British Energy plans relisting for mid-January, extends ‘long stop’ date
British Energy, the nuclear generator, has confirmed plans to re-list its shares in mid-January, but said that it is in the process of gaining approval for a two-month extension of its Credit Restructuring deadline, should any complications arise.
The company is to present its restructuring plan to the Scottish High Court on 14th January, and, assuming the court approves the scheme, will re-list the shares as soon as possible after that date – potentially 15th January but thought more likely to be Monday 21st January. The company on Tuesday published a 708 page prospectus ahead of its planned relisting.
The company de-listed its shares last month in order to head off an attempt by hedge fund and British Energy shareholder Polygon Investment Partners to force a renegotiation of the restructuring deal originally agreed in October 2003.
The company added that it would hold an extraordinary general meeting on 22nd December for shareholders and bondholders to approve the restructuring programme.
British Energy also confirmed that it was in the process of gaining approval for an extension to the existing ‘long-stop’ date of 31st January 2004 for the restructuring deadline, until 31st March 2004. It had already been granted approval by bondholders, Deutsche Bank, BNFL and the Secretary of State for Trade and Industry. It has also received approval from 53% of holders of the Eggborough Banks claims (including Barclays and RBS). The approval of further Eggborough Banks is required to achieve the necessary two-thirds majority, the company said.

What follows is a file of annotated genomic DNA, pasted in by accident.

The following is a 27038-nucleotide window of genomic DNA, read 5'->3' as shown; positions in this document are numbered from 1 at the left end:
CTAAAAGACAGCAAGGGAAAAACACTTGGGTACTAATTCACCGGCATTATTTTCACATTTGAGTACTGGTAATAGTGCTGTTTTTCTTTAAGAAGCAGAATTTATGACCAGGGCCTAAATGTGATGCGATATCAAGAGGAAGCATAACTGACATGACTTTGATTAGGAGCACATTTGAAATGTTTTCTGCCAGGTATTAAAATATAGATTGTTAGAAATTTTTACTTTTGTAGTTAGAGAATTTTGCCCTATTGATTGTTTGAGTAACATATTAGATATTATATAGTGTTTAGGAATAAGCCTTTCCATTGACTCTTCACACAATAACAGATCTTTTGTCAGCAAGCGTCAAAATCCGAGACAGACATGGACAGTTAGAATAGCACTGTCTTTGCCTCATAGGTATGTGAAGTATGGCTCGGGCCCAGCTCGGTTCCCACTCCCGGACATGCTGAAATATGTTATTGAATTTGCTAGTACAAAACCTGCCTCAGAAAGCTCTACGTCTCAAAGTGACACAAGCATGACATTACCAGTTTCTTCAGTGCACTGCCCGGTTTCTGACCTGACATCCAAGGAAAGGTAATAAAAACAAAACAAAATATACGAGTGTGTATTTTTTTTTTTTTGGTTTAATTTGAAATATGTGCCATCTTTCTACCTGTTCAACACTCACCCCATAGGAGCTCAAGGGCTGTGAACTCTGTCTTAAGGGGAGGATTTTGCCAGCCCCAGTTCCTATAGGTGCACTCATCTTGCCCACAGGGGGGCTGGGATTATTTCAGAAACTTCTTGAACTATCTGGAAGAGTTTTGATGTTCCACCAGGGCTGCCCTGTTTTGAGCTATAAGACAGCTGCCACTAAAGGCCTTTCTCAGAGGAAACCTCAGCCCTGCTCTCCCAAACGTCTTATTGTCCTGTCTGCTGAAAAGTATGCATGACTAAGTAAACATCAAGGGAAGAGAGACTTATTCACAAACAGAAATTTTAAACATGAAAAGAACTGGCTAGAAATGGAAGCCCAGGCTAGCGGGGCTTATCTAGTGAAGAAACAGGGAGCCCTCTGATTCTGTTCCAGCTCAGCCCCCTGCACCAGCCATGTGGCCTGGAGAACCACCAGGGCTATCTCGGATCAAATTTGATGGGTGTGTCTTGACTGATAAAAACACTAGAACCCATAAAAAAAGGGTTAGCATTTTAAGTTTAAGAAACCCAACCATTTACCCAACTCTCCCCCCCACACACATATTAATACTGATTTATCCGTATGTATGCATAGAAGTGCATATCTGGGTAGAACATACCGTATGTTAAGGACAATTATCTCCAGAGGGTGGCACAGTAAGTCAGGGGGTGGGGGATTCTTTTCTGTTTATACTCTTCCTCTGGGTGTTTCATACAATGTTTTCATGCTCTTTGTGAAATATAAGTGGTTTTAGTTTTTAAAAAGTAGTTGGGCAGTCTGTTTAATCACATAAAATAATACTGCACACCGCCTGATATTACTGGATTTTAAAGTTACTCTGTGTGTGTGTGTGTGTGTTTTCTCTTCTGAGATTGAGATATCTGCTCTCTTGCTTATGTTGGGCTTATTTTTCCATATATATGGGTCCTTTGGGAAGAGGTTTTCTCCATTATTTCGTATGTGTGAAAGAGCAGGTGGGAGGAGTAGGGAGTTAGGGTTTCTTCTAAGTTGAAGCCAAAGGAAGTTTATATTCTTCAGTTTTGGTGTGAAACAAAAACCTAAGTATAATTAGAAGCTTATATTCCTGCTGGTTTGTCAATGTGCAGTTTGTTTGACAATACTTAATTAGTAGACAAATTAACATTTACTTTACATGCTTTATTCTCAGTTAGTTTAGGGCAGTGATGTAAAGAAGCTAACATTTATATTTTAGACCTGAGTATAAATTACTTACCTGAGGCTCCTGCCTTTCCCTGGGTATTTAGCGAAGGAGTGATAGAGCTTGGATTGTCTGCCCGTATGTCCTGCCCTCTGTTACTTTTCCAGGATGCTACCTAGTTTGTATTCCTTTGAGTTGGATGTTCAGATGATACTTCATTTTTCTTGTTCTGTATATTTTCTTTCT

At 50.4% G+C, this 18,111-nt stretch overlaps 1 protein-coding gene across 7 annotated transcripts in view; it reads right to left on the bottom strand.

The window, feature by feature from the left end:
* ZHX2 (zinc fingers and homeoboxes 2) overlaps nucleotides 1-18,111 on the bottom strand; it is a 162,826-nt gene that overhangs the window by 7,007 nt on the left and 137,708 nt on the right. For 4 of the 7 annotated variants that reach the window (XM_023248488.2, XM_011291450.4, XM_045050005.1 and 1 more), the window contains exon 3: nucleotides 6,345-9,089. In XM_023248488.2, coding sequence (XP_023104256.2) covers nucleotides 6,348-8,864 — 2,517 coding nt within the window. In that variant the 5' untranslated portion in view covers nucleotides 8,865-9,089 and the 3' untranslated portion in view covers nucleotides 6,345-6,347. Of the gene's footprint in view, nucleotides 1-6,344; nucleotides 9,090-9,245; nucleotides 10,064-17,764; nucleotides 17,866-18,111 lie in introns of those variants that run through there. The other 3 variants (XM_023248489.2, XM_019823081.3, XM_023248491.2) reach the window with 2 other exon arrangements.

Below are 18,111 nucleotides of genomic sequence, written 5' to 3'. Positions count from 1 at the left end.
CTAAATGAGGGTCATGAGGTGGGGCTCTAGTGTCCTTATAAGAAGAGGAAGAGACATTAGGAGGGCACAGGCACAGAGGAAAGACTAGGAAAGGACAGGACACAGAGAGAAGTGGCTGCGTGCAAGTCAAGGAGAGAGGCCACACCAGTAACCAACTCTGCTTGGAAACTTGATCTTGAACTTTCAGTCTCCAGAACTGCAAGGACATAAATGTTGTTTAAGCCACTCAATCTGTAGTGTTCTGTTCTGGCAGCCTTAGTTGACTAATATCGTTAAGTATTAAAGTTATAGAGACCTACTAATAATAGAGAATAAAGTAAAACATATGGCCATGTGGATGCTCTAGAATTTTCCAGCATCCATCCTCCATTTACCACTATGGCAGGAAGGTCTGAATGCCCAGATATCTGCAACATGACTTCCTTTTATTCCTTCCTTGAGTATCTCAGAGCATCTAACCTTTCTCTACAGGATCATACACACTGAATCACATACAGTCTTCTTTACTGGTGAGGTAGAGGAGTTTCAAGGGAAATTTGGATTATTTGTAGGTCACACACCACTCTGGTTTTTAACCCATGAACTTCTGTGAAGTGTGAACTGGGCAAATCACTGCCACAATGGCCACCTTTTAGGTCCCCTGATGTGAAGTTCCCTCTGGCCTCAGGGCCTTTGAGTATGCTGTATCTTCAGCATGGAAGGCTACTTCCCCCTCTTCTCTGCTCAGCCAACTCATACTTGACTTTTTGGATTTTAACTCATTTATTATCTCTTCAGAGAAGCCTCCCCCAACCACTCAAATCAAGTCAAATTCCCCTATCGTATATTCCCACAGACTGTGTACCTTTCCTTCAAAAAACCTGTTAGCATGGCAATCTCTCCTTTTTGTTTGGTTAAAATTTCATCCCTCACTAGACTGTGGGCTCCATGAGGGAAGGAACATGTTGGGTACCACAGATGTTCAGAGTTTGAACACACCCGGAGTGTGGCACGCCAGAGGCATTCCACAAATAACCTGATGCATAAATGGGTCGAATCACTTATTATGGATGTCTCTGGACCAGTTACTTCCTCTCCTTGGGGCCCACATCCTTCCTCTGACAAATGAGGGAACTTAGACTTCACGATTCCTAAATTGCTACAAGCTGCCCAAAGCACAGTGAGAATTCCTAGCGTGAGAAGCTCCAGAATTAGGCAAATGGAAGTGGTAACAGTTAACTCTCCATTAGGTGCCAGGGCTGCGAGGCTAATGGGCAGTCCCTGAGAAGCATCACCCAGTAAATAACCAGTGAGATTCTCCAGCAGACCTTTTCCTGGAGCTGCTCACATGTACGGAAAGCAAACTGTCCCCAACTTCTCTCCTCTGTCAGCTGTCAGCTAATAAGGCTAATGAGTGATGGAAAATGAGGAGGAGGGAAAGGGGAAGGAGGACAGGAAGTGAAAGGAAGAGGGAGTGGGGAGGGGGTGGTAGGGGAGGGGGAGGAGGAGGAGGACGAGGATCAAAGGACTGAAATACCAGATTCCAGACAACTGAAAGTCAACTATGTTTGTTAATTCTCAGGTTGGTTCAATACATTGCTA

Earlier this month the company said that the continuing outage at a number of its plants, principally Hartlepool and Heysham 1, had necessitated a second write-down in its anticipated output for 2004/5, from 61.5 TWh to 59.5 TWh. As a result, the company said that it would to seek an extension of the credit restructuring deadline.
A spokesman for British Energy said that it was not anticipated that there would be any need to enact the extension but that, bearing in mind the short two-week time frame between the presentation of the restructuring plan to the Scottish High Court and the 31st January deadline, the measure was being taken “just in case” there were any unforeseen delays, though he said that the generator expected no problems in being granted approval by the court. If British Energy is not granted the extension and fails to finalise restructuring by 31st January it will be forced to pursue insolvency proceedings.
In a conference call British Energy’s chief executive officer Mike Alexander said that, as a result of the problems at the Hartlepool and Heysham 1 plants, the company would approximately double annual expenditure on maintaining its generation portfolio from £120 million to £200-250 million until 2008. The company will also investigate the possibility of extending the operational lives of its nuclear portfolio. By 2015 only three of the company’s eight nuclear plants are still scheduled to be operational. With the first, Dungeness, scheduled to close in 2008, Alexander said that the company would look to reach a decision on the possibility of extension by the end of 2005 with the various interested parties. GR
Other Related Stories